6 June 2022

Understanding Anxiety From A Child's Perspective

By: Jade Lake

What is Anxiety?
Anxiety is one of the most common mental health conditions. Feeling anxious is normal for everyone; we all experience anxiety within our lives. It’s a feeling within our bodies and its job is to keep us safe and to warn us when there is a perceived threat. Anxiety is uncomfortable, which is deliberate so that we take heed of it and listen to what our body is telling us. The anxious feeling can differ in intensity, from a mild discomfort through to a more severe, more intense, and more frequent feeling.

Anxiety becomes a disorder and a cause for concern when the severity has increased to a point where it impacts daily life; in children for example, anxiety can affect their schoolwork, their engagement in social activities with others and could also affect their friendships and relationships.

How Anxiety Presents
Anxiety is unique and so is everybody’s journey and being, and as such, anxiety can present itself in various ways. It is important to be aware of these signs so that you can recognise when someone is feeling anxious and be able to support them through it as necessary, but with the understanding that we all respond differently to certain things.

Within the body, you can feel hot and sweaty, you can get clammy skin, you may need to use the loo more frequently, you can feel nervous and hyper-aroused. From a child’s perspective, anxiety can present in their behaviour; they may worry a lot about things, they fidget and move around, they are full of self-doubt, they can be critical of themselves and others and they are often perfectionists.

There are also different types of anxiety, and it can show up in different forms. For example, in OCD (where people demonstrate ritualistic behaviours such as frequent hand washing), panic attacks (the symptoms, when severe, can feel like a heart attack) and also phobias (i.e. fear of spiders).

What Causes Anxiety
There is not just one single route cause to anxiety in children and young people. Every individual has a life-lived, a journey. And because of this, we all respond differently to events. We may experience a death of a loved one; I, myself, may respond in an upset and grief-stricken way, whilst others may deal with the situation better given their strong resilience and impact that their support system has around them.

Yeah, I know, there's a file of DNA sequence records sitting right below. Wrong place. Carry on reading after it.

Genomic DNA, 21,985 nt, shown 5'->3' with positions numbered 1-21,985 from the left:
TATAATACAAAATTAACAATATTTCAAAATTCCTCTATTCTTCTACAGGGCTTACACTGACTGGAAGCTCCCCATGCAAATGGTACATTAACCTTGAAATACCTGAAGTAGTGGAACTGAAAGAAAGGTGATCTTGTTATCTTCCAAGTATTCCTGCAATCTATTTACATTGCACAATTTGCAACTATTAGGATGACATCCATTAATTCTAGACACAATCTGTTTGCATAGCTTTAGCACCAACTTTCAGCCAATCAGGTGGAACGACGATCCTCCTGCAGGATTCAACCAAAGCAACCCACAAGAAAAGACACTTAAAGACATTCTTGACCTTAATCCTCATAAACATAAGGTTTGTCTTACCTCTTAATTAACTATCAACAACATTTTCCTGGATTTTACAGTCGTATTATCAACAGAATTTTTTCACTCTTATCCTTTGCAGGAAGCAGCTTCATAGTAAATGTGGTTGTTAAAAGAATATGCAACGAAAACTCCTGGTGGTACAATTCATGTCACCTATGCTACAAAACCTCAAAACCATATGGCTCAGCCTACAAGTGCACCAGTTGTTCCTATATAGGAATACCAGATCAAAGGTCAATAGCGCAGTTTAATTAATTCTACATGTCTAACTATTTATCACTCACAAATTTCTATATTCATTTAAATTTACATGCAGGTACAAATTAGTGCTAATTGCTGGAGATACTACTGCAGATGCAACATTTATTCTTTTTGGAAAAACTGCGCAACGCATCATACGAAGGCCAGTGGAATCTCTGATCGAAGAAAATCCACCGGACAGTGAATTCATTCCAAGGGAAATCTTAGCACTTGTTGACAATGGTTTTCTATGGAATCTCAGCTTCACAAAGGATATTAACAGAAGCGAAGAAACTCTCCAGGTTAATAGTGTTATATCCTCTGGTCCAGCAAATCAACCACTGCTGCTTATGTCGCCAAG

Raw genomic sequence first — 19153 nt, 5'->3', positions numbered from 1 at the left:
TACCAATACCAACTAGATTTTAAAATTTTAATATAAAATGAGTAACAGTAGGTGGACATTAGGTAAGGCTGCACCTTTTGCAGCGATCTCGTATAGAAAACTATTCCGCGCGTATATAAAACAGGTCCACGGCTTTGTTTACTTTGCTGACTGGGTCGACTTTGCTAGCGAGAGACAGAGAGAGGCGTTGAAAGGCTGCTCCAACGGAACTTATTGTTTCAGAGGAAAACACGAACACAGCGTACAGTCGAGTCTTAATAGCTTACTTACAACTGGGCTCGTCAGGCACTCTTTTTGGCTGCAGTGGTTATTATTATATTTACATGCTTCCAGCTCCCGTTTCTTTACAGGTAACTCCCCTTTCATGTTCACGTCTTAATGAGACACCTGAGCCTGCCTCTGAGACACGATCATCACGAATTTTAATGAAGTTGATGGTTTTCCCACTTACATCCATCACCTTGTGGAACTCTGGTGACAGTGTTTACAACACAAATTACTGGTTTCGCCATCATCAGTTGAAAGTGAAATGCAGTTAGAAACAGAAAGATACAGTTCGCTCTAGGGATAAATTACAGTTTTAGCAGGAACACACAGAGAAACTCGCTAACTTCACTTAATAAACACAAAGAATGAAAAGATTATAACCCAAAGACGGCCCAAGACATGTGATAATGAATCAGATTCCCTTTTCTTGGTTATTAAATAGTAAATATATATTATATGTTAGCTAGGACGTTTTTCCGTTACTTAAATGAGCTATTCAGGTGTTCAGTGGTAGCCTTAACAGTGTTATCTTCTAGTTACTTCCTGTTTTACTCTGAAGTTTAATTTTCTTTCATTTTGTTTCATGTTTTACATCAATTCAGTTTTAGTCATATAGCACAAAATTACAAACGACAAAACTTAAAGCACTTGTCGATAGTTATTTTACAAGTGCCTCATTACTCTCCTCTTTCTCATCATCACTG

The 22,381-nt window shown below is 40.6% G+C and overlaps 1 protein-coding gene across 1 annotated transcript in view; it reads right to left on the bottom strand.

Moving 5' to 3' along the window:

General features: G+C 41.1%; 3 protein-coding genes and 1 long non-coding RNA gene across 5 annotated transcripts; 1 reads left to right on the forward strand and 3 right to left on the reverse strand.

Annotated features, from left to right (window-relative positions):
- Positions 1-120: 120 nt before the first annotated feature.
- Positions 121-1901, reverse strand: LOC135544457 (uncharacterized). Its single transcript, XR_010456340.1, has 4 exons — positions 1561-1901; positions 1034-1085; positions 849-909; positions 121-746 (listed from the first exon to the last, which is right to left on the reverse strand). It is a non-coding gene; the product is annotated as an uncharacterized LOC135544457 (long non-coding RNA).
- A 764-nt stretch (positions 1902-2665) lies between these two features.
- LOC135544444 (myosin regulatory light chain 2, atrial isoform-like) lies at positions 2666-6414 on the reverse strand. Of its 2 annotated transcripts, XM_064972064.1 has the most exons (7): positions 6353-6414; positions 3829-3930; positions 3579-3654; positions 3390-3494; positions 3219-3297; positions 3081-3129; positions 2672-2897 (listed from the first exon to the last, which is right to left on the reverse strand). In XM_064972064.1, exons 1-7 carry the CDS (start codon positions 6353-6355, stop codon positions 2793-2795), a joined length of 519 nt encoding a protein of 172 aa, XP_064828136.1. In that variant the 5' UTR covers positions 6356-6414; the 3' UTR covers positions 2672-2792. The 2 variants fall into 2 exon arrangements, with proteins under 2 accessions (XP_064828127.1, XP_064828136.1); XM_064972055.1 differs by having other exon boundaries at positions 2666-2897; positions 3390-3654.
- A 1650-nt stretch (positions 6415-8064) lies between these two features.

We can however aim to understand the risk factors that can be associated with anxiety, and which may cause a child to feel anxious. These include things such as the Covid-19 pandemic where there was a rise in anxiety-related illnesses within schools, the child’s experience of domestic abuse and even going through puberty which can be a great pressure on young people. Many things can cause feelings of anxiety, so it is important to be aware of this when you are working with them.

How to Support Children with Anxiety
Techniques that can be discreetly used anywhere and at any time can be effective for a child. The strategies below help their body and brain to feel safe and calm again.

  • Flip the Lid - Support the child by increasing their understanding of the topic and their inner self; using ‘Flip the Lid’ model (by Dr Siegal) to teach children how their body and brain work together is a great strategy to help them bring themselves back to a calm feeling.
  • Co-Regulation - Being a grounded, safe adult is the greatest resource we can offer to children. Children want to feel safe and calm so they will look to the adult in times of need. Children are receptive and will tune in with a calming adult so by giving them a safe place with a safe person will allow them to open and engage how they are feeling. When children are comfortable with co-regulation and healing together, they can learn how to self-regulate.
  • Be Curious and Responsive – You must acknowledge and check in with the child, asking them what they need. Acknowledge that their feelings matter, and you will be there whilst they ride the wave.
  • Breathing – Simple breathing exercises help regulate the brain and body ‘deep breath in, hold, and exhale’.
  • App Support – Children can access help privately on their phones or desktop which allows them to express how they are feeling and seek support. Recommended apps include Headspace, Calm and Kooth.

Healing Together
Currently children are not able to access the early help and support they need due to pressures on national services such as CAMHS, and many alternative services do not feel skilled enough to provide the interventions themselves.

The Healing Together Facilitators Training upskills those working with children and young people to confidently deliver trauma informed early interventions in a space the children feel safe, as part of their current role.

Our impact data shows that over 95% of people we have trained are more likely to adopt a trauma informed approach to the rest of their work, benefitting the children that need it the most.

 For more information about our Healing Together Programme or training to be a facilitator, visit the website here:

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